Support for disabled members of staff includes the provision of state-of-the-art wheelchairs, special audio equipment and language translators operated by a user’s fingers for those with hearing difficulties, dehumidifiers for those with skin conditions; and high-resolution projectors for those with reduced vision.
GSK’s attitude is underlined by the statistics: in Japan, 50% of the firm’s board and 31% of corporate officers are women, and there are 45 staff with disabilities. In addition, the firm is seeking to employ disabled people aged over 60 as part of its Orange Senior Programme. To date, 12 male employees have taken, or are on, childcare leave, a figure incomprehensible at many Japanese firms. In 2014, 45% of staff used the firm’s Orange Day—a paid day off each year—to volunteer for a good cause.The firm’s commitment to D&I was also the deciding factor for Daisuke Uehara, who won a silver medal for ice sledge hockey at the Vancouver 2010 Winter Paralympic Games. He had been the top scorer for Japan four years earlier, at the Turin Games in Italy.
“When I was looking for a job, I focused on the type of work [I would do] rather than the type of industry, and I looked for companies that would hire me for a sales position”, said 34-year-old Uehara, who was born with a congenital disorder.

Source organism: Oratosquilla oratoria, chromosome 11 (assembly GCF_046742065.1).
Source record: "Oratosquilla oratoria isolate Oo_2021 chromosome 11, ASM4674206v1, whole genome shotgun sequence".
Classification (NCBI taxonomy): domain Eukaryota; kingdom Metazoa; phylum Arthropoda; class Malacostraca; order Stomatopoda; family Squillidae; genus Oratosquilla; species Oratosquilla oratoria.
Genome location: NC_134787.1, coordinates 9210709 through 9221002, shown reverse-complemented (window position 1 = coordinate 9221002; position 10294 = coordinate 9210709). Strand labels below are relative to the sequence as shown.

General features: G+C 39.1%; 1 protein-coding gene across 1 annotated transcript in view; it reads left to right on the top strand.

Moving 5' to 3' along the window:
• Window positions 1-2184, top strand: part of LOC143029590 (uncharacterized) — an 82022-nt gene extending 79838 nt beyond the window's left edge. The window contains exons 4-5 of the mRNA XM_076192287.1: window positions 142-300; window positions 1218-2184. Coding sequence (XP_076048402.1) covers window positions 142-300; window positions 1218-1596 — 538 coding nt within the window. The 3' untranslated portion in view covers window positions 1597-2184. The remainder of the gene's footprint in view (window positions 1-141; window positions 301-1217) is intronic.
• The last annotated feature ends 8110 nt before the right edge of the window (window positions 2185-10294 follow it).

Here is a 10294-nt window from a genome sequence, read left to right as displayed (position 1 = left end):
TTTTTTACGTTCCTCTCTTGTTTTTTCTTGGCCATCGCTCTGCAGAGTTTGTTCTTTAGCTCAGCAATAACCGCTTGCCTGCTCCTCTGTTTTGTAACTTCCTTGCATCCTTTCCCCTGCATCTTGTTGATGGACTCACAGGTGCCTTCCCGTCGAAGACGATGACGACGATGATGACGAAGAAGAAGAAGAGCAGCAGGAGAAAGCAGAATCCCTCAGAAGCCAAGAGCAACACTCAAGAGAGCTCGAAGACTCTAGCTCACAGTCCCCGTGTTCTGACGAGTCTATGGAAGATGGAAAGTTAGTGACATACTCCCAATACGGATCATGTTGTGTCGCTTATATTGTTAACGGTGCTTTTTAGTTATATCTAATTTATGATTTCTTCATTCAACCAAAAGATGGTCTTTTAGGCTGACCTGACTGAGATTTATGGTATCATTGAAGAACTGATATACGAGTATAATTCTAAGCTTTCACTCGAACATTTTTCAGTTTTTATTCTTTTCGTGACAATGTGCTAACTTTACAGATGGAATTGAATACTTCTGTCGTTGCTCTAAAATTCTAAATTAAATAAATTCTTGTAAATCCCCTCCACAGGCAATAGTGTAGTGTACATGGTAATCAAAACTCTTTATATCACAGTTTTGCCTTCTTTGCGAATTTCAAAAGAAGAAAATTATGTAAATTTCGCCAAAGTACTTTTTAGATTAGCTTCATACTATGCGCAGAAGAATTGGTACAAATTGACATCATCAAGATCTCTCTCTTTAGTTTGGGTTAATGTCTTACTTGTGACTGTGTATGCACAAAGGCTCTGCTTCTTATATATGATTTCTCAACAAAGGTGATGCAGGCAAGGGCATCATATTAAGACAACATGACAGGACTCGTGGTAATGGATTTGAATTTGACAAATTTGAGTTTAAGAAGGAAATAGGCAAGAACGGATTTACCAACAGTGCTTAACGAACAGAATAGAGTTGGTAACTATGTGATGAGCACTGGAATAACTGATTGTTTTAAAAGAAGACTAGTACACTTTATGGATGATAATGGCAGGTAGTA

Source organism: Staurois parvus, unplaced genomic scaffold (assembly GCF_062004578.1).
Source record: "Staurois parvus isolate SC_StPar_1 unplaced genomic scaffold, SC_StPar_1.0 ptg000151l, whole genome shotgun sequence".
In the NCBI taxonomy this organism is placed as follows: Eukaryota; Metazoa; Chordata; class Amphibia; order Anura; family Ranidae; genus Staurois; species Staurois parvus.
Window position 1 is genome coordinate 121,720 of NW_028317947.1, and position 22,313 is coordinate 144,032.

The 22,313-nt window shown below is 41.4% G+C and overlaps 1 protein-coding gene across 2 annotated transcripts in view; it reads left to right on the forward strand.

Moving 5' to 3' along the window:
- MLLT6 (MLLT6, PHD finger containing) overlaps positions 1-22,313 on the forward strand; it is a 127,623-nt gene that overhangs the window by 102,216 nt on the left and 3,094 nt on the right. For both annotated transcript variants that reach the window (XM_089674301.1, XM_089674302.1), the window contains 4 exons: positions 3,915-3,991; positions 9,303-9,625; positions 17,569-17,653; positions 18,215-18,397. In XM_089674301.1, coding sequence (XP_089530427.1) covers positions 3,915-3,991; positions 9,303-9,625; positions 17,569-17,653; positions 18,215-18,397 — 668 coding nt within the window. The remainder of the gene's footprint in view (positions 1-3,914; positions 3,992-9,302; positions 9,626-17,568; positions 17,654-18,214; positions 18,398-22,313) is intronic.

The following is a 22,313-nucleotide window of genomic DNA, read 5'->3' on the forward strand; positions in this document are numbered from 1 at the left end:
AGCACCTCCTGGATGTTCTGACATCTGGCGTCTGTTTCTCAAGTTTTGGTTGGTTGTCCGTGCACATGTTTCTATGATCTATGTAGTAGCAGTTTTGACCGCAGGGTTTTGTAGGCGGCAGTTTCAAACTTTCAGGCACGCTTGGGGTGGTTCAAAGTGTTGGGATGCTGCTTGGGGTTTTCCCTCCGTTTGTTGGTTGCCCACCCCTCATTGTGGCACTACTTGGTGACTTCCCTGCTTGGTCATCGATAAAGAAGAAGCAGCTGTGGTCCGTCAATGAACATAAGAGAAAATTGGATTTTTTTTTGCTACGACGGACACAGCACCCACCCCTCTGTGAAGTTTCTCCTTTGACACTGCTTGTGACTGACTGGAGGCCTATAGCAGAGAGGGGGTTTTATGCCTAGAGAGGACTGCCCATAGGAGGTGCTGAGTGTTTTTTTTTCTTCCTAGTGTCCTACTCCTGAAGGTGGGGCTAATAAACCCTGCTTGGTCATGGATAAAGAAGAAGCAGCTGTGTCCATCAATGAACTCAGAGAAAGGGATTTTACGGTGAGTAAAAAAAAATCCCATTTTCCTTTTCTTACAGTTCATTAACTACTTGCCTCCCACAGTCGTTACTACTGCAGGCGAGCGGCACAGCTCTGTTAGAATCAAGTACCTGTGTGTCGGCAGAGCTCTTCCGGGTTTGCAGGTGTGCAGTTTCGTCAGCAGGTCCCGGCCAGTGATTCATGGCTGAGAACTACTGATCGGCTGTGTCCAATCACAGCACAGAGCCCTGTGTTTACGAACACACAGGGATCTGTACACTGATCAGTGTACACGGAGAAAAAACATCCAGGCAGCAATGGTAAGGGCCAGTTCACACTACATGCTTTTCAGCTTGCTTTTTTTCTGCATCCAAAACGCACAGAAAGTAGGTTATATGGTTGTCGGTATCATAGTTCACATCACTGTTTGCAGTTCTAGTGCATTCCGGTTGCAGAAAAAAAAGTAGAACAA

“But all the companies I approached implied it would be difficult to hire someone in a wheelchair”, he said. “GSK was the only one that said ‘We don’t have a sales representative in a wheelchair’, to which I replied, ‘Then I will be GSK’s first’.
“GSK was the company that saw me not as ‘Daisuke Uehara, who is in a wheelchair’ but as ‘Daisuke Uehara, who happens to be in a wheelchair’, he added. “They focused on me as a person rather than my wheelchair. And that is what made me decide to join GSK”.
Originally from Nagano Prefecture, Uehara works in the firm’s communications division and is in charge of internal communications and community partnership activities.
“I don’t need much support in terms of my working environment or equipment, but the company has assisted me with such things as ramps”, he said. “I would say that the greatest support comes from the consideration the company provides in terms of my work—so I can pursue my activities as an athlete—and during periods when I have to be away to play in matches”.
Uehara joined an ice sledge hockey team while at university, often starting training at 3am. As well as representing Japan, Uehara played for professional teams in the US before retiring in 2014.
“Although I have retired from the sport, I’m committed to improving awareness of ice sledge hockey in Japan. To give back what I gained from the sport, I carry out activities so that more people take an interest in the sport”.
Uehara said his ambition is to help to create “an environment in Japan that makes it easier for more children with disabilities to participate in and experience the joy of sports”.
“Ultimately, I also want to help increase the number of athletes and medal-winners in Japan”, he added.
It is both outside and within work hours that Akiyama and Uehara have had a great impact.
“They are motivated and inspiring members of the company, who contribute to its innovation agenda with their ideas and high spirits”, said Fauchet. “We are very proud to have them on our team”.